06 Feb Can the RBI fill the budgetary hole?
C. P. Chandrasekhar
In the search for resources to make up for sluggish tax revenue growth, one source to which the Finance Minister rising to present Budget 20201 can legitimately turn is the Reserve Bank of India (RBI). But the government’s draft on RBI funds cannot be arbitrary, at least for four more fiscal years. The controversy over the principles that would determine how much of its annual surpluses the central bank should retain as its “economic capital”, to deal with risks and contingencies, and how much should be transferred to the government as ‘dividend’ was settled for five years by a Bimal Jalan-chaired committee.
Being an arm of the state, when the aggregate surplus of the RBI is positive, the government has a claim on a part of that surplus. On the other hand, how much that dividend would be, depends on the share of its surplus the RBI seeks to retain, in order to beef up its “economic capital”. Economic capital refers to the funds kept in reserve to ensure the resilience of the central bank and facilitate its interventions to ensure monetary, financial and external stability. For example, it must be in a position in situations of banking system fragility to serve its “lender of last resort” function and provide the necessary emergency liquidity assistance, without hurting its own balance sheet. It must also be able to bear the loss of the rupee value of its foreign reserves when a surge in foreign capital inflows results in rupee appreciation.
The surpluses with which the RBI can build its capital stem from two broad sources. One is from any positive revaluation of the foreign exchange and gold reserves it holds, which follows a depreciation of the rupee or increase in the price of bullion. But when these assets are valued at prevailing market prices by being ‘marked to market’, these surpluses are notional, with gains being realized only when the assets concerned are actually sold. The second broad source of a positive or negative surplus is the net income the RBI earns when the returns on its investments, in government bonds or deposits abroad for example, exceed the costs of its liabilities, such as deposits held by the banking system with the central bank.
The Jalan committee was of the view that immediate adjustments of the principles that govern the quantum of required Economic Capital are needed only in the case of the contingency fund created from the “realized equity” of the RBI, resulting from the second source of surplus noted above, and excluding notional surpluses resulting from foreign exchange or gold reserve revaluation. When the committee submitted its report, the level of capital in the form of “realized equity” with the RBI amounted to 6.8 per cent of its assets. The committee, based on its estimation of what was required to address potential risks, recommended that this be reduced to between 5.5 and 6.5 per cent of the RBI’s balance sheet. Influenced by the government, the RBI opted for the lower 5.5 per cent figure.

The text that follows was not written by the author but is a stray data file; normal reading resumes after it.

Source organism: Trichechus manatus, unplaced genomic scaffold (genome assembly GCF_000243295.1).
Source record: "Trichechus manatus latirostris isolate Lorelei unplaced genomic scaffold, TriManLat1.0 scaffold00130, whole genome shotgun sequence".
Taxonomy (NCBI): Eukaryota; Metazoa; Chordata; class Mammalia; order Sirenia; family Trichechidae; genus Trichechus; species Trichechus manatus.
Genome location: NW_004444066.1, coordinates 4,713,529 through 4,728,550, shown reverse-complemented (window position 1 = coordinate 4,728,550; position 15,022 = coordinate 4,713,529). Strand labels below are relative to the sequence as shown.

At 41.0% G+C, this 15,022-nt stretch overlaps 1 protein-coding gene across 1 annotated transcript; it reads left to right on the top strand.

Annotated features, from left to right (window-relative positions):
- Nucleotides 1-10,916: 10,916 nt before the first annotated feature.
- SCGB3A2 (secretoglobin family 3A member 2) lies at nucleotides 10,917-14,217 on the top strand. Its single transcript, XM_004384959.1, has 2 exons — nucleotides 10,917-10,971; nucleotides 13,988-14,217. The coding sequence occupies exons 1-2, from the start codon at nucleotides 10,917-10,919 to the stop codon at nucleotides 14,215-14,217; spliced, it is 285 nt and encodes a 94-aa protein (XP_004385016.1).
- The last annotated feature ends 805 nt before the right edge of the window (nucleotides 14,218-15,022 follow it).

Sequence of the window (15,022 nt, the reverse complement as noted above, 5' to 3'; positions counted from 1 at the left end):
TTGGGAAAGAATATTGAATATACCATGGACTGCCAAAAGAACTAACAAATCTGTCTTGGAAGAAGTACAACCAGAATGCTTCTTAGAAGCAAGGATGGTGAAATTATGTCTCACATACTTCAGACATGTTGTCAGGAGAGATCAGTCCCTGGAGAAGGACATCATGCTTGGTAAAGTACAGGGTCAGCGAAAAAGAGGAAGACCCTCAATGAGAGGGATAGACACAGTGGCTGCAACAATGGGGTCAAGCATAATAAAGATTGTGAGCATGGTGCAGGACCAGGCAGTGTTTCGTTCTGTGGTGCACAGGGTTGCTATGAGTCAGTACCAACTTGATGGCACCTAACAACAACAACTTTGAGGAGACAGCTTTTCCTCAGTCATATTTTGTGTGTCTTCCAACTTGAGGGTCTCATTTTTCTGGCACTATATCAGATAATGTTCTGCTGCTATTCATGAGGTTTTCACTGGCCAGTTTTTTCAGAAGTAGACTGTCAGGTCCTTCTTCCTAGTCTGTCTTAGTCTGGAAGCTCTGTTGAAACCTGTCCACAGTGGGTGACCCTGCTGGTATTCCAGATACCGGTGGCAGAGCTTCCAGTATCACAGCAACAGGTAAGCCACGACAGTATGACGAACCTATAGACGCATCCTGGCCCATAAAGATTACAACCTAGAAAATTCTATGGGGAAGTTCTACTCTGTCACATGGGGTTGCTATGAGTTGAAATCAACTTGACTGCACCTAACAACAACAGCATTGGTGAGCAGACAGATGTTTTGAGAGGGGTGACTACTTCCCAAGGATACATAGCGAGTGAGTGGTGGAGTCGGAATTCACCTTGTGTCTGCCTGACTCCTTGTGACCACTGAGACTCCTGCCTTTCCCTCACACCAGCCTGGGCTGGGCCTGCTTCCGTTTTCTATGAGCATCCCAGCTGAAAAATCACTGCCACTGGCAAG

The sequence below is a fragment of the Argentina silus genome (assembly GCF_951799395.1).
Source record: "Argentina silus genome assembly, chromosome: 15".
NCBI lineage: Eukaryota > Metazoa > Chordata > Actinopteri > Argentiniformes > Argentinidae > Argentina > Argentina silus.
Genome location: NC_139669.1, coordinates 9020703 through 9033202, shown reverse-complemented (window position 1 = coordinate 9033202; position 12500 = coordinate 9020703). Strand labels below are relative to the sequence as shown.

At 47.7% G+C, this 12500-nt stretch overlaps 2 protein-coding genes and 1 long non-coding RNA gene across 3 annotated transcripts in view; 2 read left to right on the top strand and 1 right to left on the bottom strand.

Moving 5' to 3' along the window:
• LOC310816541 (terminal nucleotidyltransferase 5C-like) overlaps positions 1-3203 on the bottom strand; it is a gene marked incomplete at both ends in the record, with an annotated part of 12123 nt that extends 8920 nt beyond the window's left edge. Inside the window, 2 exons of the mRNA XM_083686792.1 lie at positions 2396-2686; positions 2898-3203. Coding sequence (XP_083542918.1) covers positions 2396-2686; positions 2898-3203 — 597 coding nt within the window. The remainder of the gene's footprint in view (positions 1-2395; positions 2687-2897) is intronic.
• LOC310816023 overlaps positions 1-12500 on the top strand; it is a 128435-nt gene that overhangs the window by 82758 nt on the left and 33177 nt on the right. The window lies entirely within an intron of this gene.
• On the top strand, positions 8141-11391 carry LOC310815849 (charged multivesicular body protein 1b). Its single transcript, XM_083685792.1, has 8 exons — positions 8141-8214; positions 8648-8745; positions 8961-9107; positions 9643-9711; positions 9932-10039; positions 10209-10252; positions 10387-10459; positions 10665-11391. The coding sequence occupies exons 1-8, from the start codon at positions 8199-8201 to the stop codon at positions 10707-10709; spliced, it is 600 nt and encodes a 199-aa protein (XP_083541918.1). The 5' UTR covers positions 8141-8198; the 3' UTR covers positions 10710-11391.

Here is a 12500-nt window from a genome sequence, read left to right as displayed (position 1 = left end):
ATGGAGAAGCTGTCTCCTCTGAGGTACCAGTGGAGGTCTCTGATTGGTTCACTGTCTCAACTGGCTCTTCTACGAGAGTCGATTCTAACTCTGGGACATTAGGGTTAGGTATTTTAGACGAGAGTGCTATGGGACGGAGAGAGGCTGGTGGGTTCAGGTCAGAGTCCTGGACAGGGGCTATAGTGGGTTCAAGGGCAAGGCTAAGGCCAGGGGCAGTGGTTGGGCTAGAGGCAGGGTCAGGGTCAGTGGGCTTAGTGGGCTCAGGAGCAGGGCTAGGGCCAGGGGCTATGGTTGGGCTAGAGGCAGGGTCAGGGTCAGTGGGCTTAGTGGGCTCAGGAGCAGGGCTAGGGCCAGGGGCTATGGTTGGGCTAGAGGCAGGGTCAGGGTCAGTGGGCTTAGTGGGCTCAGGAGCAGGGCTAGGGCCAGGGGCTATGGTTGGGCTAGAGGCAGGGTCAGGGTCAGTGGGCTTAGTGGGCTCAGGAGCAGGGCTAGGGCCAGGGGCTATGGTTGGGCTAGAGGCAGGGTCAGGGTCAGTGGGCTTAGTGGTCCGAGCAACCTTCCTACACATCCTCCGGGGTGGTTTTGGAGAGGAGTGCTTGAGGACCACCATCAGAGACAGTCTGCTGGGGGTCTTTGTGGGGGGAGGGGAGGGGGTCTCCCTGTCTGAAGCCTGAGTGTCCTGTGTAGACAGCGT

This had two implications. The first was that the existing sum in the contingency fund was in excess to the tune of 1.3 per cent of the RBI’s then balance sheet. That excess, amounting to Rs. 52,637 crore, could be immediately transferred out of the “contingency fund” and be reclassified as income. It also meant that none of the surplus available in 2018-19 had to be set aside to meet the revised Economic Capital requirements of the central bank. The second implication was that, in future, after a part of any annual realized surplus is set aside to cover shortfalls in economic capital relative to that required to keep the contingency fund at 5.5 of a growing balance sheet, the balance can be transferred to the government. Since the reduction of the required ratio to 5.5 per cent would reduce surplus retention by the RBI when compared to the past, the government would have access to more resources at any given level of the balance sheet of the central bank.
The resolution of the controversy gave the government a bonanza of Rs. 1,75,987 crore in 2018-19. There were two components in that bonanza. One was a once-for-all pay off of Rs. 52,637 crore, which was the ‘excess capital’ that the RBI had accumulated over time in its contingency fund, when assessed using the new guidelines recommended by the Jalan committee. The other was a sum of Rs. 1,23,350 crore which the RBI transferred to the government, which was almost the whole of the net income in the previous year 2017-18. This too was some kind of a bonanza, since the RBI’s net income in 2017-18 was only Rs. 50,004 crore and the average net income over the four years ending 2017-18 stood at Rs. 53,112 crore. In sum, the huge transfer in 2018-19 was in substantial measure made possible by a convenient 250 per cent increase in its net income that year. The size of the surplus was extraordinary and unusual. The RBI attributes most of this increase to increases in interest income from securities and exchange rate changes affecting foreign exchange transactions.
Fiscal 208-19 is unlikely to be so favourable. The government will not get the once-for-all bonanza resulting from reclassification of a part of the contingency fund reserve as income. It is unlikely also to obtain the windfall increase in net income that characterised 2017-18. For similar reasons the Finance Minister cannot credibly provide in the budget for 2020-21 a dividend from the central bank of the magnitude recorded in 2018-19. Resources from the RBI to plug the deficit in the budget are bound to shrink.
(This article was originally published in Quartz India: January 30, 2020)